Gametocyte carriage, antimalarial use, and drug resistance in Cambodia, 2008-2014

Jessica T. Lin*, Jaymin C. Patel, Lauren Levitz, Mariusz Wojnarski, Suwanna Chaorattanakawee, Panita Gosi, Nillawan Buathong, Soklyda Chann, Rekol Huy, Khengheng Thay, Darapiseth Sea, Nou Samon, Shannon Takala-Harrison, Mark Fukuda, Philip Smith, Michele Spring, David Saunders, Chanthap Lon

*Corresponding author for this work

Research output: Contribution to journalArticlepeer-review

3 Scopus citations


Gametocytes are the malaria parasite stages responsible for transmission from humans to mosquitoes. Gametocytemia often follows drug treatment, especially as therapies start to fail. We examined Plasmodium falciparum gametocyte carriage and drug resistance profiles among 824 persons with uncomplicated malaria in Cambodia to determine whether prevalent drug resistance and antimalarial use has led to a concentration of drug-resistant parasites among gametocyte carriers. Although report of prior antimalarial use increased from 2008 to 2014, the prevalence of study participants presenting with microscopic gametocyte carriage declined. Gametocytemia was more common in those reporting antimalarial use within the past year, and prior antimalarial use was correlated with higher IC50s to piperaquine and mefloquine, as well as to increased pfmdr1 copy number. However, there was no association between microscopic gametocyte carriage and parasite drug resistance. Thus, we found no evidence that the infectious reservoir, marked by those carrying gametocytes, is enriched with drug-resistant parasites.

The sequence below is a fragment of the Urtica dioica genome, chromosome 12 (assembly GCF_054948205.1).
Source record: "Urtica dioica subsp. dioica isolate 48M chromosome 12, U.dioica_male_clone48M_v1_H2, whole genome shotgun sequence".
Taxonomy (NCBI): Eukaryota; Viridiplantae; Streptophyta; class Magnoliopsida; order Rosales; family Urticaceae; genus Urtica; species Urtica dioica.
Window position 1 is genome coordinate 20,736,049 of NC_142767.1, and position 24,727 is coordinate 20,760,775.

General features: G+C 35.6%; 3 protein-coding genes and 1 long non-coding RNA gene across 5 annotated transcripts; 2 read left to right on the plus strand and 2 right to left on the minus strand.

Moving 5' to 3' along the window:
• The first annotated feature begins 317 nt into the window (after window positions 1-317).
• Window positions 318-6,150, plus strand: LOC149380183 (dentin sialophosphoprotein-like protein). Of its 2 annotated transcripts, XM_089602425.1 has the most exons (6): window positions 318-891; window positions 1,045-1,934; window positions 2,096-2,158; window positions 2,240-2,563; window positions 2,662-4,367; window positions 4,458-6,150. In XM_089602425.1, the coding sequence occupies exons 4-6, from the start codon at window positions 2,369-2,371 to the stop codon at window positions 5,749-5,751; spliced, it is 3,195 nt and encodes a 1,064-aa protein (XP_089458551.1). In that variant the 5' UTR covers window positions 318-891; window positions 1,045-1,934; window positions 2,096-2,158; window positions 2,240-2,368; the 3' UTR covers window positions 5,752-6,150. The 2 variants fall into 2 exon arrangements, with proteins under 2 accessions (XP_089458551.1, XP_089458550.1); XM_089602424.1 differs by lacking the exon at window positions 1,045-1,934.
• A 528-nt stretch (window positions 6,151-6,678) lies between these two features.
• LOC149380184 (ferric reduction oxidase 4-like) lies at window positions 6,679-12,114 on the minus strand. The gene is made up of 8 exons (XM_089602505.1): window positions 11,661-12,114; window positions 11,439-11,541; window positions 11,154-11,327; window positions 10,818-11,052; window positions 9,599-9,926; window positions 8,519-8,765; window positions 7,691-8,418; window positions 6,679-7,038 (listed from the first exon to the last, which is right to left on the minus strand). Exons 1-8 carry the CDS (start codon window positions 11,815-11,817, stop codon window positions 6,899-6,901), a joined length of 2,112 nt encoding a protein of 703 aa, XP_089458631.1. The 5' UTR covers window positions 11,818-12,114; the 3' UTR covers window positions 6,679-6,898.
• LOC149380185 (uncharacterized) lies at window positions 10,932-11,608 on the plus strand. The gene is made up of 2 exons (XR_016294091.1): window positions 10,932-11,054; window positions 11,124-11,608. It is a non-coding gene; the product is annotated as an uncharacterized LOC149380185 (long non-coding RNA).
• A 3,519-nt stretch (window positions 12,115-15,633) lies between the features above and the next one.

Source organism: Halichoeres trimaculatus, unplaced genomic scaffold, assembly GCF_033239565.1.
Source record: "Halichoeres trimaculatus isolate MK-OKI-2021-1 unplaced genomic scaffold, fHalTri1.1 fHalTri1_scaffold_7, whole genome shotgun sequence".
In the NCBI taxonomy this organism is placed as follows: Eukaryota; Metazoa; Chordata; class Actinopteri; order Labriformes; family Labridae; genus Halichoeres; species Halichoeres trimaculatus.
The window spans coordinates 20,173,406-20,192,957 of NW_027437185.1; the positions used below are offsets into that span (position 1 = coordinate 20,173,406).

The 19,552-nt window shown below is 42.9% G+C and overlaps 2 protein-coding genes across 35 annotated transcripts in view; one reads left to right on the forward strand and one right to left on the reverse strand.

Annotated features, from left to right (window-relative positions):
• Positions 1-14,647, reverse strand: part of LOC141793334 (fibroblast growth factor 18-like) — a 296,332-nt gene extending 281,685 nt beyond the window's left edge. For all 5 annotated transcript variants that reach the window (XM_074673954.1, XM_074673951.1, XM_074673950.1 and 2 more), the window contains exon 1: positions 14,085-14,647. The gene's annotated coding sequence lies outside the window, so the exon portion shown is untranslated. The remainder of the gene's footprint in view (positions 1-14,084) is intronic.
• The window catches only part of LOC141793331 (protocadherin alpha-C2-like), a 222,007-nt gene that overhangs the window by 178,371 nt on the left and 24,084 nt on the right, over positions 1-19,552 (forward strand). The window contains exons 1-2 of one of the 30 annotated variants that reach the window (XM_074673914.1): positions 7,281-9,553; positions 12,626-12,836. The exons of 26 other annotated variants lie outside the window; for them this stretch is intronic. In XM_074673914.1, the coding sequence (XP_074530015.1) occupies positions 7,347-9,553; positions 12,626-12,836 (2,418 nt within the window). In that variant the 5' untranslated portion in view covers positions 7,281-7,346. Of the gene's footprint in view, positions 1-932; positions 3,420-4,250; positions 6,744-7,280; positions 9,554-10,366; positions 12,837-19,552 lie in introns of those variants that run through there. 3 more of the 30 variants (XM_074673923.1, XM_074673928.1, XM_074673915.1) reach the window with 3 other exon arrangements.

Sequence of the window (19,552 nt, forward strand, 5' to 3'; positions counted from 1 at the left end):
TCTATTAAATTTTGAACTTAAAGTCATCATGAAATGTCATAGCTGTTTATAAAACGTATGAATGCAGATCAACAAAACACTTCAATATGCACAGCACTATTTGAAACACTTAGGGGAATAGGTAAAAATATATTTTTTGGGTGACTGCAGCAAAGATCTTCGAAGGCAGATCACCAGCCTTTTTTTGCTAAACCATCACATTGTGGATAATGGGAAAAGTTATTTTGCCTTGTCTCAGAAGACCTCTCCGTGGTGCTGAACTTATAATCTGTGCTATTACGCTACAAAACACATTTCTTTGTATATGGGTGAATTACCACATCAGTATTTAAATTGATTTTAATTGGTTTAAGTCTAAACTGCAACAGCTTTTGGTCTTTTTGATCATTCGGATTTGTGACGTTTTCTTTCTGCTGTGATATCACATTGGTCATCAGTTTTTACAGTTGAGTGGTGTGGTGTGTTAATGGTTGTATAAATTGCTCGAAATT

Original languageEnglish
Pages (from-to)1145-1149
Number of pages5
JournalAmerican Journal of Tropical Medicine and Hygiene
Issue number5
StatePublished - 2018
Externally publishedYes


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